Mapping the Influence of Food Waste in Food Packaging Environmental Performance Assessments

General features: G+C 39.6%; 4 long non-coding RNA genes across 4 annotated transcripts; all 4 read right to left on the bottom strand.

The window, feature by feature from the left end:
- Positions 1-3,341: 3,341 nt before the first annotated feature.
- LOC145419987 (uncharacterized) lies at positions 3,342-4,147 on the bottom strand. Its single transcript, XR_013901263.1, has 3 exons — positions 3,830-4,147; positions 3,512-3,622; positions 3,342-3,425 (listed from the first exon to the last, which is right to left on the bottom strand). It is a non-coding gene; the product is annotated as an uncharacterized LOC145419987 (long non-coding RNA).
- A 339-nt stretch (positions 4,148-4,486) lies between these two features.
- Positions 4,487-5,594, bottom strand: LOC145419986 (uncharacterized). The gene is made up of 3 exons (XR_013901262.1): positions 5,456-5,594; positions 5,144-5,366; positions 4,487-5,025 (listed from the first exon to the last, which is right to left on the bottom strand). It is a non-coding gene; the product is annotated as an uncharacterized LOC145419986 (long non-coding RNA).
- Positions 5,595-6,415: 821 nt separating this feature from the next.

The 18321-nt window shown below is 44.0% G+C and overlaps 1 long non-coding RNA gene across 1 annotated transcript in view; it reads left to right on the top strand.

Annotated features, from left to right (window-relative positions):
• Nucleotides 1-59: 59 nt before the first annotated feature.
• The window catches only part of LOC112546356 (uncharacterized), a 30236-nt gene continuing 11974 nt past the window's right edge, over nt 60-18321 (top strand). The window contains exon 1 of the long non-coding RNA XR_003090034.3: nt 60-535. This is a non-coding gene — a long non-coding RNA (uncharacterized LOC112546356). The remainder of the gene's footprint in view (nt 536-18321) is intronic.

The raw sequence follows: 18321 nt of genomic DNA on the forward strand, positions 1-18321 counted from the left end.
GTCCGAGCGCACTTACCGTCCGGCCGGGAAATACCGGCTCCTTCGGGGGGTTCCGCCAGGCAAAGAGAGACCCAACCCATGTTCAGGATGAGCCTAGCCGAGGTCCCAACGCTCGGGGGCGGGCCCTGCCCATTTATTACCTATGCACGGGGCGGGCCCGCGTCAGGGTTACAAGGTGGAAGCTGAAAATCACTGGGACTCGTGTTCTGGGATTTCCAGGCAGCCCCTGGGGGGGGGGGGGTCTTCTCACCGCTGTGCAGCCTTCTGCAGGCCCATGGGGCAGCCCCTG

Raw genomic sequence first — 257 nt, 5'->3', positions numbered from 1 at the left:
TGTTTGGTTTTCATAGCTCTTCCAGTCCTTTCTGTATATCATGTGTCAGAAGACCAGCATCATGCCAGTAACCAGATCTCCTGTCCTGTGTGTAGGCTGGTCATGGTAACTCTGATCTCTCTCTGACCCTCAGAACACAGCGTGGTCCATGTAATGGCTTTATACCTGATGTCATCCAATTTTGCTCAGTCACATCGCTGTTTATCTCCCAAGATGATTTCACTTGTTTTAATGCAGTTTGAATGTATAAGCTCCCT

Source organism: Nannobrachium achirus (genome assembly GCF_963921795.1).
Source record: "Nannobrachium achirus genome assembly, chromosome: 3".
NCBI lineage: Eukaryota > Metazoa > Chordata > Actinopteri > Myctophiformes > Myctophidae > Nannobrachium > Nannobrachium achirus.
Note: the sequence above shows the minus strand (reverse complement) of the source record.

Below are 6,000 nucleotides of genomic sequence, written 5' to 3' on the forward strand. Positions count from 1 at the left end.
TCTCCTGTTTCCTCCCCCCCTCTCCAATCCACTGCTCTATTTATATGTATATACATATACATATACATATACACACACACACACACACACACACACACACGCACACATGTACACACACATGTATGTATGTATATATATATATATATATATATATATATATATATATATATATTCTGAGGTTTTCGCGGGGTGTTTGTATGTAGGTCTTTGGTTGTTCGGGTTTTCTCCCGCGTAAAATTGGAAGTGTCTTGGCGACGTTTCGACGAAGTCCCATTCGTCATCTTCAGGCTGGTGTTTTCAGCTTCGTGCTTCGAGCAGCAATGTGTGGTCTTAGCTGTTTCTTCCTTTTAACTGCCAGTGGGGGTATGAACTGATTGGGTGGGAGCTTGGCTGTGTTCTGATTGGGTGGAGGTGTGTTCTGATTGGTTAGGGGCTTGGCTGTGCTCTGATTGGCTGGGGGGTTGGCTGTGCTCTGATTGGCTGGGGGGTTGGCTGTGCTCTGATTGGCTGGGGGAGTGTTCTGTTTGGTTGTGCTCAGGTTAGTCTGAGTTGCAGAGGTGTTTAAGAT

Scrutiny of food packaging environmental impacts has led to a variety of sustainability directives, but has largely focused on the direct impacts of materials. A growing awareness of the impacts of food waste warrants a recalibration of packaging environmental assessment to include the indirect effects due to influences on food waste. In this study, we model 13 food products and their typical packaging formats through a consistent life cycle assessment framework in order to demonstrate the effect of food waste on overall system greenhouse gas (GHG) emissions and cumulative energy demand (CED). Starting with food waste rate estimates from the U.S. Department of Agriculture, we calculate the effect on GHG emissions and CED of a hypothetical 10% decrease in food waste rate. This defines a limit for increases in packaging impacts from innovative packaging solutions that will still lead to net system environmental benefits. The ratio of food production to packaging production environmental impact provides a guide to predicting food waste effects on system performance. Based on a survey of the food LCA literature, this ratio for GHG emissions ranges from 0.06 (wine example) to 780 (beef example). High ratios with foods such as cereals, dairy, seafood, and meats suggest greater opportunity for net impact reductions through packaging‐based food waste reduction innovations. While this study is not intended to provide definitive LCAs for the product/package systems modeled, it does illustrate both the importance of considering food waste when comparing packaging alternatives, and the potential for using packaging to reduce overall system impacts by reducing food waste.